Monday, August 09, 2010

Racing Body’s Single-Tire Rule, Exclusive Supply Contracts Not Antitrust Violations

This posting was written by Darius Sturmer, Editor of CCH Trade Regulation Reporter.

A supplier of racing tires and a motorsports sanctioning body did not violate federal antitrust law through the adoption of a so-called "single-tire rule" and entry into related exclusive supply contracts, the U.S. Court of Appeals in Philadelphia has ruled.

A federal district court decision granting summary judgment on a competing tire supplier’s claims in favor of the supplier and sanctioning body (2009-2 Trade Cases ¶76,748) was affirmed.

Single-tire rules generally require that a specific tire type and brand be used on one or more wheel positions for one or more classes of cars for a series of races or racing seasons.

Automotive racing sanctioning bodies often choose to adopt a single-tire rule, the appellate court noted, in much the same manner as they create specification ("spec") rules concerning other components of a race car, such as carburetors, mufflers, or chassis. Thus, tires are not the only equipment subject to a single source or manufacturer rule.


The complaining tire supplier failed to demonstrate the existence of a genuine issue of material fact as to whether the defending tire supplier coerced, or otherwise improperly interfered with, the determinations of the sanctioning body and the other sanctioning bodies to adopt the single-tire rule and to enter into the exclusive supply contracts, the appellate court stated.

While coercion was not an essential element of every successful antitrust claim, it was a fundamental consideration in the present circumstances—namely, where various sports sanctioning bodies have freely adopted their own equipment rules and then freely entered into exclusive contracts with the respective suppliers, the court noted. Neither the lengthy duration of the contracts nor their renewal terms represented real evidence of coercion or interference.

Business Justifications

The sanctioning bodies presented more than sufficient pro-competitive or business justifications for their actions. The appellate court agreed with the lower court that the sanctioning bodies properly adopted the single-tire rule because they believed that such a rule created more exciting races, ensured equal access to a uniform product, led to increased safety, and lowered the costs of tires by eliminating so-called "tire wars,"—a practice in which the manufacturers constantly introduced improved products in order to push the competitors into buying new tires each race to keep on the same level as their rivals.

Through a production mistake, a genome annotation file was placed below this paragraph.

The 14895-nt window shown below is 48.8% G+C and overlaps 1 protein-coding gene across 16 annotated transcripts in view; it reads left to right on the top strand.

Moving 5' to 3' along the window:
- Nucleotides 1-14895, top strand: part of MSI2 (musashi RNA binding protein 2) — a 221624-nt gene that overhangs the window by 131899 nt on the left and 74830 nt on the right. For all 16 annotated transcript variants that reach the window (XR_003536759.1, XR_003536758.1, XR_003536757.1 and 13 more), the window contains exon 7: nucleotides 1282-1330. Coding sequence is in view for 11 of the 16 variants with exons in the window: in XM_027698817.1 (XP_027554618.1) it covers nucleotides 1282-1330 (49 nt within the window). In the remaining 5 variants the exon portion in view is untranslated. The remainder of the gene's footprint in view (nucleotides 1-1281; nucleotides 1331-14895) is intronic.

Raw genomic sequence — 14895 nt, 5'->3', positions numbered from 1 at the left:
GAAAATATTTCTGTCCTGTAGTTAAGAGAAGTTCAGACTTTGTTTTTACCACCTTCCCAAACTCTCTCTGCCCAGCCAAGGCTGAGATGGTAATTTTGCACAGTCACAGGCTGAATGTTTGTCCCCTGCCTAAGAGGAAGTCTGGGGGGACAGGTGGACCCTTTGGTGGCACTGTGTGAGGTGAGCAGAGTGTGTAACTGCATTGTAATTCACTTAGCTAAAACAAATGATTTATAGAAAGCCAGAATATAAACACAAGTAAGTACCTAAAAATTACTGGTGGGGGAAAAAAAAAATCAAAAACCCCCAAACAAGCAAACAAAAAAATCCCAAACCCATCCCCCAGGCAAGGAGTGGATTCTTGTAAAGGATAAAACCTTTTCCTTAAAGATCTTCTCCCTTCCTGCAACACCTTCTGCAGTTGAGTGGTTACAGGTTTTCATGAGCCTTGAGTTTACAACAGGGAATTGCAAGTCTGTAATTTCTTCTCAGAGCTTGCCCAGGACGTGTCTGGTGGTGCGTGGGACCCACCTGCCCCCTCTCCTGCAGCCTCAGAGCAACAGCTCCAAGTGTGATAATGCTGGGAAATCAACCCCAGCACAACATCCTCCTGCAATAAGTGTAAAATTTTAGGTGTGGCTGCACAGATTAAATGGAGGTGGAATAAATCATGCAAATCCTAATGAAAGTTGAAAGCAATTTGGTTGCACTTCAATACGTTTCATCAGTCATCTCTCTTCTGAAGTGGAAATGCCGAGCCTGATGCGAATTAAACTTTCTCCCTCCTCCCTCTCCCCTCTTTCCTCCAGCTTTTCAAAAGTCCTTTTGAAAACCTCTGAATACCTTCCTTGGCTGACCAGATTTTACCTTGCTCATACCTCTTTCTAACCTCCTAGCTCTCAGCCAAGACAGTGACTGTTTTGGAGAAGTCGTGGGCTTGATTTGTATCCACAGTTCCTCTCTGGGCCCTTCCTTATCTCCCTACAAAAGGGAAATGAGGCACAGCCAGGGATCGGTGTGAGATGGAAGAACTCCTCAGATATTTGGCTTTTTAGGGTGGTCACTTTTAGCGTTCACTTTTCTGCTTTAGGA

Antitrust Injury

The complaining supplier suffered no cognizable antitrust injury because it had the opportunity to bid on exclusive supply deals—and previously had done so with some success. In fact, the court observed, the complaining supplier’s whole challenge to the single-tire rule had a simple but serious flaw: it was the company that actually pioneered and promoted the whole idea in the first place.

Finally, the district court’s denial of the supplier’s request for leave to amend its complaint in order to add an express refusal to deal or group boycott claim was proper, the appellate court held. Given that the motion was filed sometime after the expiration of the deadline stated in the court’s own scheduling order, that it would have constituted the supplier’s fourth amendment to its pleading, and that any attempt to add a new claim would have been moot in light of the ruling on the merits of the supplier’s existing claims, the lower court’s refusal to allow further amendment did not constitute an abuse of discretion.

The decision is Race Tires America, Inc v. Hoosier Racing Tire Corp ., 2010-2 Trade Cases ¶77,111.

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